“There are no exceptional surprises, but the group has fared slightly better than expected, in particular with the Gucci and YSL divisions,” said Milan-based Paola Durante, luxury goods analyst at Merrill Lynch. “We expected yearend sales of $1.505 billion at the Gucci division, which actually posted sales of $1.515 billion; we expected operating profits margins of 29.7 percent at the same division, while it actually registered margins of 30.5 percent.”
Antoine Belge, a Paris-based luxury goods analyst at ABN Amro, echoed Durante’s comments: “These results are slightly better than expected, especially the profitability of the Gucci brand. Yves Saint Laurent is in line with our expectations. The management’s strategy is good, but it will take some time to see if it is a success, at least 12 to 18 months before we see concrete results.”
De Sole was cautious about the 2002 outlook and said Gucci division revenues would be “at least” equal to 2001, reaching $1.5 billion, with group revenues about $2.38 billion. “There is still a war going on, and we expect to see improvements in the U.S. market in the second half of 2002,” said De Sole. “In this current economic and social environment, we want to communicate realistic expectations,” he said.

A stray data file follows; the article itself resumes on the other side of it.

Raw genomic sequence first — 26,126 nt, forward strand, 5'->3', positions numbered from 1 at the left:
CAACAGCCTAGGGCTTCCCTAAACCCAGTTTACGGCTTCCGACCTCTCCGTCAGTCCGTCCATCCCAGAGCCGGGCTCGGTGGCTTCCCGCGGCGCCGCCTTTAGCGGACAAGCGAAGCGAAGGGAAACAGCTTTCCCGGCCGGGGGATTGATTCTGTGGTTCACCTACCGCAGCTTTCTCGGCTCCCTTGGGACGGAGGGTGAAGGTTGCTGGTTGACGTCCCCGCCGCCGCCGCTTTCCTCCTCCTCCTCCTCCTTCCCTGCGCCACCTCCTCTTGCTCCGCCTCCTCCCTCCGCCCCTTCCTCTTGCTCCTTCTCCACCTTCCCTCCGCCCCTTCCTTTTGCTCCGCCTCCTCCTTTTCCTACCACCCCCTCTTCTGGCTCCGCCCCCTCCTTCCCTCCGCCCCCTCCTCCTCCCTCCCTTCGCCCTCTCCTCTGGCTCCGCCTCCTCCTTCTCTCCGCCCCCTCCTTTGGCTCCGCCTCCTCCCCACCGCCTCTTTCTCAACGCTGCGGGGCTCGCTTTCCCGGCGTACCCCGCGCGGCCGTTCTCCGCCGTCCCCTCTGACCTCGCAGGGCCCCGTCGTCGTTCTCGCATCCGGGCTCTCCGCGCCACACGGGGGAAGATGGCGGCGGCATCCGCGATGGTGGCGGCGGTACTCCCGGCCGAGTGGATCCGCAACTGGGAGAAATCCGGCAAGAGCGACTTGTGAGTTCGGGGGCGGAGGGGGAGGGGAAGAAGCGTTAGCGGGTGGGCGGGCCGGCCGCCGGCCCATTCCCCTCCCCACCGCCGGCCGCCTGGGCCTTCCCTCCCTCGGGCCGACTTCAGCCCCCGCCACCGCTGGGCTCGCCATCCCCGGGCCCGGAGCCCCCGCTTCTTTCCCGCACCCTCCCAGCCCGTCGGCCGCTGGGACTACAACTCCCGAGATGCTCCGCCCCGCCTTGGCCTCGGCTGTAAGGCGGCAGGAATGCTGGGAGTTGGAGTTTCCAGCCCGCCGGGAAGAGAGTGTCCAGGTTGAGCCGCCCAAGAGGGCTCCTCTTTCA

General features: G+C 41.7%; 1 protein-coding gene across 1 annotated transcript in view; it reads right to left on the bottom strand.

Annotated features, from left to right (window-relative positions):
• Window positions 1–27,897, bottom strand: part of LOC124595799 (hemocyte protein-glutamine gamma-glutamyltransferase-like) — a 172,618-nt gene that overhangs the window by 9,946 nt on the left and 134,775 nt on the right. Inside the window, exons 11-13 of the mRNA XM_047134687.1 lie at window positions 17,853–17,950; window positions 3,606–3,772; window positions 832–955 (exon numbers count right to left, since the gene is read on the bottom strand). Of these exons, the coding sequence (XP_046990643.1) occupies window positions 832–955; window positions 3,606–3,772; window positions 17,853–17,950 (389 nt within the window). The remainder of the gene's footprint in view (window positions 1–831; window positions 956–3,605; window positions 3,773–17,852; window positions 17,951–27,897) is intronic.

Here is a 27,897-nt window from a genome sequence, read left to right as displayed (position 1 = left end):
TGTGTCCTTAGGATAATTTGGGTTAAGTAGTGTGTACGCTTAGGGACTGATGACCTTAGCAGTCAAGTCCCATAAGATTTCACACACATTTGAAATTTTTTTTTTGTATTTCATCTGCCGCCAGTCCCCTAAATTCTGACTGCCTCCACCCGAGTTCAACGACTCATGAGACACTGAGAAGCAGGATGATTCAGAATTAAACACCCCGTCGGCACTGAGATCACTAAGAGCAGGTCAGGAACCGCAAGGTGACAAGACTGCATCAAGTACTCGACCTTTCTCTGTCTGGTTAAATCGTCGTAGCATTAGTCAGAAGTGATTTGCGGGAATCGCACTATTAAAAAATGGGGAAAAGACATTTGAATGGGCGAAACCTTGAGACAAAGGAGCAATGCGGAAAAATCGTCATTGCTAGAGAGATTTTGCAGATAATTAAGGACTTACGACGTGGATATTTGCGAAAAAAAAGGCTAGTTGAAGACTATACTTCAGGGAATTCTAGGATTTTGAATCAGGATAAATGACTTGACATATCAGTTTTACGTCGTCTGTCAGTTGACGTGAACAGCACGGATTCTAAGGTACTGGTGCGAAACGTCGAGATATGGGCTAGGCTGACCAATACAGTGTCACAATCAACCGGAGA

However, De Sole was “totally confident” that Yves Saint Laurent sales will grow at a double-digit pace even as operating losses are reduced. “We’ll break even in the second half of 2003 or the first half of 2004,” said De Sole.
In 2001, Yves Saint Laurent reported an operating loss of $67.9 million, lower than the pre-Sept. 11 forecast of $75 million. “We see a modest decline in losses for 2002, but we will maximize profits in the long term,” said De Sole.
In the fourth quarter, sales at Yves Saint Laurent were $27.5 million, a 55.4 percent increase from the previous year. “This is a tremendous momentum for Yves Saint Laurent,” said De Sole. He said the group is taking the number of directly operated stores from 43 to more than 50, and plans to invest 29.4 percent of revenues, or $8.1 million, in communications, compared with 15.9 percent the previous year.
“I believe this brand can become as strong as Gucci,” said De Sole.
In the fourth quarter, accessories, which have higher margins than ready-to-wear, represented a record 26.4 percent of total Rive Gauche sales, compared with 17.6 percent the previous year.